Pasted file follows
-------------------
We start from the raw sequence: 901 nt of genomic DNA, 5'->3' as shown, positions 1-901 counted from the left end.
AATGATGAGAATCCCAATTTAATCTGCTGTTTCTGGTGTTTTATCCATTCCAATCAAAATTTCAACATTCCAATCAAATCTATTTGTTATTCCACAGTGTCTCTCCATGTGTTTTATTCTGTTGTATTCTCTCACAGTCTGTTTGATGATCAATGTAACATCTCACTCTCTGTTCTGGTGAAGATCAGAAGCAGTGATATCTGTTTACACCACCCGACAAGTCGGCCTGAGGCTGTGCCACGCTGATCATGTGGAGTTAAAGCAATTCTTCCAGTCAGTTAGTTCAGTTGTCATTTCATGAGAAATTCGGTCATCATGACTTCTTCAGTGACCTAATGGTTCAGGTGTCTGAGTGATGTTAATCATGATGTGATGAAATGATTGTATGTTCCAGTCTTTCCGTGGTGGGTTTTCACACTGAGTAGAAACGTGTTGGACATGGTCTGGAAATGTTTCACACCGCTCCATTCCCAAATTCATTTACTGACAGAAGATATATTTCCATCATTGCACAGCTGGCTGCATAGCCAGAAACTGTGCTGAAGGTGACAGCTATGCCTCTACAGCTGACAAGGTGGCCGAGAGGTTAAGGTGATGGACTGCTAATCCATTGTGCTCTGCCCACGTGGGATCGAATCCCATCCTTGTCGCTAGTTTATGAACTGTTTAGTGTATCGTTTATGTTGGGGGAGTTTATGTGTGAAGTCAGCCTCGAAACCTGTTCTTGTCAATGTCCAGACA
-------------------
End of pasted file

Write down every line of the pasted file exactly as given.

We start from the raw sequence: 901 nt of genomic DNA, 5'->3' as shown, positions 1-901 counted from the left end.
AATGATGAGAATCCCAATTTAATCTGCTGTTTCTGGTGTTTTATCCATTCCAATCAAAATTTCAACATTCCAATCAAATCTATTTGTTATTCCACAGTGTCTCTCCATGTGTTTTATTCTGTTGTATTCTCTCACAGTCTGTTTGATGATCAATGTAACATCTCACTCTCTGTTCTGGTGAAGATCAGAAGCAGTGATATCTGTTTACACCACCCGACAAGTCGGCCTGAGGCTGTGCCACGCTGATCATGTGGAGTTAAAGCAATTCTTCCAGTCAGTTAGTTCAGTTGTCATTTCATGAGAAATTCGGTCATCATGACTTCTTCAGTGACCTAATGGTTCAGGTGTCTGAGTGATGTTAATCATGATGTGATGAAATGATTGTATGTTCCAGTCTTTCCGTGGTGGGTTTTCACACTGAGTAGAAACGTGTTGGACATGGTCTGGAAATGTTTCACACCGCTCCATTCCCAAATTCATTTACTGACAGAAGATATATTTCCATCATTGCACAGCTGGCTGCATAGCCAGAAACTGTGCTGAAGGTGACAGCTATGCCTCTACAGCTGACAAGGTGGCCGAGAGGTTAAGGTGATGGACTGCTAATCCATTGTGCTCTGCCCACGTGGGATCGAATCCCATCCTTGTCGCTAGTTTATGAACTGTTTAGTGTATCGTTTATGTTGGGGGAGTTTATGTGTGAAGTCAGCCTCGAAACCTGTTCTTGTCAATGTCCAGACA